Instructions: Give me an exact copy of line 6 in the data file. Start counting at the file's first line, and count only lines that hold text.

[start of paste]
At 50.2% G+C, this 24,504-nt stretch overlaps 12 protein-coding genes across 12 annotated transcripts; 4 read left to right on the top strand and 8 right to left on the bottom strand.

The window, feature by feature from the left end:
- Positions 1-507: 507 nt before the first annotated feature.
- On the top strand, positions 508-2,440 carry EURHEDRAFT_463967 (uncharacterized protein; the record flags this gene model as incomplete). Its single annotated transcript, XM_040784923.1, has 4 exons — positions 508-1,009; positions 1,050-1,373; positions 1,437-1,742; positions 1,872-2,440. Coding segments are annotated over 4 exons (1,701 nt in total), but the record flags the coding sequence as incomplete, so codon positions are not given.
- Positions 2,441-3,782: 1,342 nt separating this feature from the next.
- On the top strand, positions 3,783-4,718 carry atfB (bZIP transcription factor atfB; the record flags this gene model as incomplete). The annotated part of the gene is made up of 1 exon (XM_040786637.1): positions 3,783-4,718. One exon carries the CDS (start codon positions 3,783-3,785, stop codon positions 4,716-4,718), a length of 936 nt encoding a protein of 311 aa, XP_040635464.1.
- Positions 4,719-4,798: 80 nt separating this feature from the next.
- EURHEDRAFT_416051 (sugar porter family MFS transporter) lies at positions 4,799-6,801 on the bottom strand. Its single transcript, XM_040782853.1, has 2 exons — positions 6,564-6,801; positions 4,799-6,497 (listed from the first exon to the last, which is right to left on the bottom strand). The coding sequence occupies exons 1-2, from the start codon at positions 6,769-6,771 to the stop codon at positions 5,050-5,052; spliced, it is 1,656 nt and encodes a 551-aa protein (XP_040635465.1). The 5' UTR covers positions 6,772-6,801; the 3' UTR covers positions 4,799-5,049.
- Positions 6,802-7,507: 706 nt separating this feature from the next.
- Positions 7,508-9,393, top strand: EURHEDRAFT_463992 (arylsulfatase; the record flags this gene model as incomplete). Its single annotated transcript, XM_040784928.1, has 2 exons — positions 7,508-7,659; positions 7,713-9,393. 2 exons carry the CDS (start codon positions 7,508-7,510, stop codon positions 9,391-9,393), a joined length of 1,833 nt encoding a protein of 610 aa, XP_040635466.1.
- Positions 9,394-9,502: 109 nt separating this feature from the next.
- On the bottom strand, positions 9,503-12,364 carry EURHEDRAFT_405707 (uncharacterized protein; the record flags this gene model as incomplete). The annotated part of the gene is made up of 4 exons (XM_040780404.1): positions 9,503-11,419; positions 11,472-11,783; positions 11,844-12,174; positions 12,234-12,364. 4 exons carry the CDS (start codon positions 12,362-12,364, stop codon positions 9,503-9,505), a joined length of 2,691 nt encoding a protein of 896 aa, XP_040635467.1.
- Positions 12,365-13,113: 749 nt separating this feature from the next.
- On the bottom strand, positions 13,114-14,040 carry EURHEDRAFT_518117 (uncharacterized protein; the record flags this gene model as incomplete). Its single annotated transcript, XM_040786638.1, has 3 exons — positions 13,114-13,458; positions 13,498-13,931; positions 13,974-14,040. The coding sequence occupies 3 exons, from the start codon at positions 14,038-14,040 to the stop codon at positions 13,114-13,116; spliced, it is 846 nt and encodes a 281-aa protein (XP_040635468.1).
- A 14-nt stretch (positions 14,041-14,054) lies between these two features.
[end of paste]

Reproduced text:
- On the top strand, positions 3,783-4,718 carry atfB (bZIP transcription factor atfB; the record flags this gene model as incomplete). The annotated part of the gene is made up of 1 exon (XM_040786637.1): positions 3,783-4,718. One exon carries the CDS (start codon positions 3,783-3,785, stop codon positions 4,716-4,718), a length of 936 nt encoding a protein of 311 aa, XP_040635464.1.